Assessment of pulmonary artery stiffness using velocity-encoding magnetic resonance imaging: evaluation of techniques

Magn Reson Imaging. 2011 Sep;29(7):966-74. doi: 10.1016/j.mri.2011.04.012. Epub 2011 Jun 8.


The loss of pulmonary artery (PA) compliance has significant pathophysiological effect on the right ventricle. Noninvasive and reliable assessment of PA wall stiffness would be an essential determiner of right heart load and a clinically useful factor to assess cardiovascular risk. Two MRI techniques have been proposed for assessing PA stiffness by measuring pulse wave velocity (PWV): transit time (TT) and flow area (QA). However, no data are available that compares the two techniques and evaluates their performance, especially over a wide range of PWV values or at 3.0-T, which is the purpose of the present study. Thirty-three patients with different heart conditions were imaged using optimized high-temporal resolution and high-spatial resolution velocity-encoding MRI sequences. Statistical analysis was conducted to study intermethod, interobserver and intraobserver variabilities. The PWV measurements using TT and QA techniques showed good agreement (P>0.1). The Bland-Altman analysis showed negligible differences between the two methods (mean±S.D.=0.11±0.35 m/s, correlation coefficient r=0.94). The repeated measurements showed low interobserver and intraobserver variabilities, although the S.D. of the differences was larger in the QA technique. The mean±S.D. of the TT/QA measurement differences were -0.05±0.2/0.0±0.36 m/s and 0.02±0.26/0.02±0.39 m/s for the interobserver and intraobserver differences, respectively. In conclusion, each technique has its own advantages and disadvantages. The two techniques result in similar measurements, although the QA method is more subjective due to its dependency on operator intervention.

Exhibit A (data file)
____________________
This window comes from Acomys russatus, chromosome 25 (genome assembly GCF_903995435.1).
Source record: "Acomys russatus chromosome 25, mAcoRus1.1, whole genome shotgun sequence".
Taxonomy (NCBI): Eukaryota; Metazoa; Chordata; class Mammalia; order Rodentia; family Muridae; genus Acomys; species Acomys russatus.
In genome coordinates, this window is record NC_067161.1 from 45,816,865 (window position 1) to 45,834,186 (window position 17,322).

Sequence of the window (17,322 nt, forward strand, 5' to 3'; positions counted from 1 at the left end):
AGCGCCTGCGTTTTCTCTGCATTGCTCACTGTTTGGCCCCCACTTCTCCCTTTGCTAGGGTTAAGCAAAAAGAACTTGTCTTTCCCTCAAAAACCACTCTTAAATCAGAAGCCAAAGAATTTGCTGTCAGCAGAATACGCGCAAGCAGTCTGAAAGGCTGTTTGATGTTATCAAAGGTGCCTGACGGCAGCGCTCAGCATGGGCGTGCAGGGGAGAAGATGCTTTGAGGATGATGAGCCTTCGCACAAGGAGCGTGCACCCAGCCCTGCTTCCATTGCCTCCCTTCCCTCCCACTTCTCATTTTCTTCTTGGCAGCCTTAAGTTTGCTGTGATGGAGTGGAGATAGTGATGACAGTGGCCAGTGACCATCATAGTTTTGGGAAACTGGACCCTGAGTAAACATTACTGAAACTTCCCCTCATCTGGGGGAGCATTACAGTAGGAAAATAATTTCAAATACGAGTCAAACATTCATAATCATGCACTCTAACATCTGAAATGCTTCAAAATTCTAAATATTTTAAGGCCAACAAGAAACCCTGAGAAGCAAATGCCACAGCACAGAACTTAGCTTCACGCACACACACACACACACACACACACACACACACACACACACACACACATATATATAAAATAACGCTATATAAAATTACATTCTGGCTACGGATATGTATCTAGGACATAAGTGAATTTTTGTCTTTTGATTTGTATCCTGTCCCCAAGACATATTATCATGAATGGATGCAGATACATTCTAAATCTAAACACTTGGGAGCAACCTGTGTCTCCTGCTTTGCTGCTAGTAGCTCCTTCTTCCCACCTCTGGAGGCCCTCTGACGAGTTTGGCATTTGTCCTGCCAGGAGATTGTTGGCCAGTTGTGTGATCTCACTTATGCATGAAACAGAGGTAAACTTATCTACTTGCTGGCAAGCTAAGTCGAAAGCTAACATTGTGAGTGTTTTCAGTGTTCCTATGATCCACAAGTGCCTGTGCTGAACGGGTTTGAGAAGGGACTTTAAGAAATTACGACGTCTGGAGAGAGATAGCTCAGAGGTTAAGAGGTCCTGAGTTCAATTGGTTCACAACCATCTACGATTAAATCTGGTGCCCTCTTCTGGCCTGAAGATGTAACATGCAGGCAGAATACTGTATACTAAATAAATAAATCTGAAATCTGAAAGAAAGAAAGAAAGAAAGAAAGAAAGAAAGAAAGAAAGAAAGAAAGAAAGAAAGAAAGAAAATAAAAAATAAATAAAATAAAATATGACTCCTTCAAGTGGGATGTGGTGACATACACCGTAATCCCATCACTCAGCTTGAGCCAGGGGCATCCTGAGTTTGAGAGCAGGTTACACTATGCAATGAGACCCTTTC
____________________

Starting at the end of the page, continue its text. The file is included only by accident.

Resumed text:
MeSH terms

  • Adult
  • Aged
  • Blood Flow Velocity / physiology
  • Female
  • Heart / physiology*
  • Humans
  • Image Processing, Computer-Assisted
  • Lung Diseases / diagnosis
  • Lung Diseases / pathology*
  • Magnetic Resonance Imaging / methods*
  • Male
  • Middle Aged
  • Observer Variation
  • Pulmonary Artery / pathology*
  • Pulsatile Flow
  • Reproducibility of Results
  • Time Factors
  • Vascular Stiffness*